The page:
Latest Public Sector News

01.08.14

Achieving a better-paid, better-trained social care workforce

Source: Public Sector Executive Aug/Sept 2014

David Pearson, president of the Association of Directors of Adult Social Services, talks to PSE about the challenges and opportunities facing social services in England.

Social care is a statutory, demand-led service – but one where cuts can have particularly devastating effects on the wellbeing of society’s most vulnerable people.

PSE spoke to David Pearson, the president of the Association of Directors of Adult Social Services (ADASS), just after his organisation produced its annual budget survey which painted a bleak picture of the sector’s financial future.

Since 2010, spending on social care has fallen by 12%, while 14% more people are seeking support. This has forced departments to make savings of 26% in their budgets – the equivalent of £3.53bn over the last four years.

Additionally, based on returns from 95% of adult social services departments, the survey shows that despite the “very welcome help adult social care has received from central government, and the faith and finance that local councillors have invested in us as well” the cash invested in services will reduce by a further 1.9% in 2014-15: a sum equivalent to £266m.

Unsustainable

The ADASS report concluded that if the current budgetary pressures continue, adult social care services in England will soon be ‘unsustainable’. Pearson told PSE: “There has been a huge amount of creativity and innovation in social care: local authorities providing better advice and information, and services to help people get back on their feet; the use of exciting technology; the creative use of personal budgets. We are leading the way in terms of innovation in public services.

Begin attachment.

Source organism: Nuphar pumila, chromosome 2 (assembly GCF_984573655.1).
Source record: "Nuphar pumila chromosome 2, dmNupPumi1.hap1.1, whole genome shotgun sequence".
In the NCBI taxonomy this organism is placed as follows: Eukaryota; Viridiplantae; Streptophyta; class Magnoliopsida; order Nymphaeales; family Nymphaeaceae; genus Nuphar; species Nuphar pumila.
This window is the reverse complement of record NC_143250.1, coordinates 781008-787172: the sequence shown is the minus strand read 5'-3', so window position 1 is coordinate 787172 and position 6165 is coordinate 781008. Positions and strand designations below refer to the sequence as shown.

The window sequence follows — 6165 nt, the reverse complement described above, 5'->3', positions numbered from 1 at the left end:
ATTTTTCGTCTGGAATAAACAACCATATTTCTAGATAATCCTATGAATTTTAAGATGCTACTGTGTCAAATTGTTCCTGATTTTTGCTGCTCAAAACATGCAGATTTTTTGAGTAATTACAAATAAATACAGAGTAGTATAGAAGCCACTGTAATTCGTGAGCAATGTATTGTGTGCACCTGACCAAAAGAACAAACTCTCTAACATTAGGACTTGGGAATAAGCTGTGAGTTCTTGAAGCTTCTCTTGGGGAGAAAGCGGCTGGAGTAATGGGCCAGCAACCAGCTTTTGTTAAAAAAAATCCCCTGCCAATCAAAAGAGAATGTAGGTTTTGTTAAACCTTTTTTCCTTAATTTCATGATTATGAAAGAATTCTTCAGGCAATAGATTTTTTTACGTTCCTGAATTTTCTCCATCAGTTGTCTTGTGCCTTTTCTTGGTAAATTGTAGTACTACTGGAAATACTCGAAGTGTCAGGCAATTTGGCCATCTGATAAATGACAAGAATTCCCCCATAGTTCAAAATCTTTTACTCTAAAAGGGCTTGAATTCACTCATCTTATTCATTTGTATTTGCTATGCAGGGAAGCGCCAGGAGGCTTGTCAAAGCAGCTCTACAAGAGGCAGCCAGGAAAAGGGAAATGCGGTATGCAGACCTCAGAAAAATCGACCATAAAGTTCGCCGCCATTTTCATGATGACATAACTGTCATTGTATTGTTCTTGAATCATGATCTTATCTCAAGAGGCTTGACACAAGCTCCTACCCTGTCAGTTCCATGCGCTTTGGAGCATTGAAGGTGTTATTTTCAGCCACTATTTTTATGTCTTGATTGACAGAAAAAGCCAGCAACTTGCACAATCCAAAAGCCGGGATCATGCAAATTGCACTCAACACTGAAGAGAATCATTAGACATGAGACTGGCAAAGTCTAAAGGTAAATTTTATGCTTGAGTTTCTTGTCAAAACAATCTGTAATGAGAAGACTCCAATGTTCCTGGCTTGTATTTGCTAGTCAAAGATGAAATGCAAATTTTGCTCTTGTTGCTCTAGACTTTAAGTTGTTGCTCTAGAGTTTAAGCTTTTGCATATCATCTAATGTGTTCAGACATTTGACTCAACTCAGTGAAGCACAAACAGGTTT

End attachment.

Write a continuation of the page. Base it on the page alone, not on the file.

“There is also the aim to join up services with the health service through the Better Care Fund (BCF) and other arrangements, which we support in terms of delivering better outcomes. This can be a way, if targeted appropriately, of making better use of the public purse.

“However, our survey highlighted that directors were extremely worried and concerned about the fact that fewer people would be able to access support in the future; that councils may face increasing legal challenges; and the fact that such financial difficulty will increase the risk of provider failure. We also might not be able to help the NHS with their pressures as much as everybody would like. That was a significant concern.”

He said the Care Act 2014 is “fantastic” and has rightly received widespread support from across the care sector, as it acts as a great platform for the next 20-30 years.

Pearson added that everyone wants to ensure the aspirations of the Act are met. But to do this, he believes there needs to be a sustainable funding platform for social care – “which, I hasten to add, was only 2% of public expenditure in 2010-11 and has gone down, despite needs increasing”.

Protecting and commissioning services

The ADASS president was keen to acknowledge the hard work local authorities have done to protect social services. “On average, the expenditure of councils with social care responsibilities has moved from 30% to 35%. But councils are having to make difficult decisions between various competing and vital services,” said Pearson.

PSE was told that there are lots of directors and authorities across England already benchmarking their costs and comparing their services with others to ensure they are doing everything they can within the current financial envelope.